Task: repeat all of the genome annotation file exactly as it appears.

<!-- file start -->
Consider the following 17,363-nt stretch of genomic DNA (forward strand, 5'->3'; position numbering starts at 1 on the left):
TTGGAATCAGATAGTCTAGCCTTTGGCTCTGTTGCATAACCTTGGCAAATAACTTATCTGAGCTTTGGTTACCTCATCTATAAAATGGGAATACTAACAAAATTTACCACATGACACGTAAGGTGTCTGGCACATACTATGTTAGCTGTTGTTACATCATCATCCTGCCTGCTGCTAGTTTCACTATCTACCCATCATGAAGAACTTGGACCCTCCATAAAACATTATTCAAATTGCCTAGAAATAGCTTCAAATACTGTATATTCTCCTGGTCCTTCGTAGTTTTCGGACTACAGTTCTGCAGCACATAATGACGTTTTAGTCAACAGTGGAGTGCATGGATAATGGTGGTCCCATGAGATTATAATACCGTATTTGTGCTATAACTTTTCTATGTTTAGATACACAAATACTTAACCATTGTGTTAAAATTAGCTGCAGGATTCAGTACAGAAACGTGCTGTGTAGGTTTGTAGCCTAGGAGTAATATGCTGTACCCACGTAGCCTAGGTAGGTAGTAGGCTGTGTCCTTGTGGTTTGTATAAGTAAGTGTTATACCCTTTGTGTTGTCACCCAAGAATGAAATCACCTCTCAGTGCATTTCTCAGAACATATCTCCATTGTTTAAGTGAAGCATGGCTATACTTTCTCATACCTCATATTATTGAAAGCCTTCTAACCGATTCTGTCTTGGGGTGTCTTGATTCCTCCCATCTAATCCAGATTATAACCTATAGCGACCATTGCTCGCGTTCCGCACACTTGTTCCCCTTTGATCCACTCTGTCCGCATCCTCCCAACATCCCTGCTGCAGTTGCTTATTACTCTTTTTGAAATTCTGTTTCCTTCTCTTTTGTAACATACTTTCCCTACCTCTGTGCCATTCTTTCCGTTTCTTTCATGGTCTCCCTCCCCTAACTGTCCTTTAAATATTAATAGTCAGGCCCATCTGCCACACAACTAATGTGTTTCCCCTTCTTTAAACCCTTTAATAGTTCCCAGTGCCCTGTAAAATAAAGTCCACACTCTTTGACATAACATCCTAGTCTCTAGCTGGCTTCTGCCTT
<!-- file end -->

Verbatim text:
Consider the following 17,363-nt stretch of genomic DNA (forward strand, 5'->3'; position numbering starts at 1 on the left):
TTGGAATCAGATAGTCTAGCCTTTGGCTCTGTTGCATAACCTTGGCAAATAACTTATCTGAGCTTTGGTTACCTCATCTATAAAATGGGAATACTAACAAAATTTACCACATGACACGTAAGGTGTCTGGCACATACTATGTTAGCTGTTGTTACATCATCATCCTGCCTGCTGCTAGTTTCACTATCTACCCATCATGAAGAACTTGGACCCTCCATAAAACATTATTCAAATTGCCTAGAAATAGCTTCAAATACTGTATATTCTCCTGGTCCTTCGTAGTTTTCGGACTACAGTTCTGCAGCACATAATGACGTTTTAGTCAACAGTGGAGTGCATGGATAATGGTGGTCCCATGAGATTATAATACCGTATTTGTGCTATAACTTTTCTATGTTTAGATACACAAATACTTAACCATTGTGTTAAAATTAGCTGCAGGATTCAGTACAGAAACGTGCTGTGTAGGTTTGTAGCCTAGGAGTAATATGCTGTACCCACGTAGCCTAGGTAGGTAGTAGGCTGTGTCCTTGTGGTTTGTATAAGTAAGTGTTATACCCTTTGTGTTGTCACCCAAGAATGAAATCACCTCTCAGTGCATTTCTCAGAACATATCTCCATTGTTTAAGTGAAGCATGGCTATACTTTCTCATACCTCATATTATTGAAAGCCTTCTAACCGATTCTGTCTTGGGGTGTCTTGATTCCTCCCATCTAATCCAGATTATAACCTATAGCGACCATTGCTCGCGTTCCGCACACTTGTTCCCCTTTGATCCACTCTGTCCGCATCCTCCCAACATCCCTGCTGCAGTTGCTTATTACTCTTTTTGAAATTCTGTTTCCTTCTCTTTTGTAACATACTTTCCCTACCTCTGTGCCATTCTTTCCGTTTCTTTCATGGTCTCCCTCCCCTAACTGTCCTTTAAATATTAATAGTCAGGCCCATCTGCCACACAACTAATGTGTTTCCCCTTCTTTAAACCCTTTAATAGTTCCCAGTGCCCTGTAAAATAAAGTCCACACTCTTTGACATAACATCCTAGTCTCTAGCTGGCTTCTGCCTT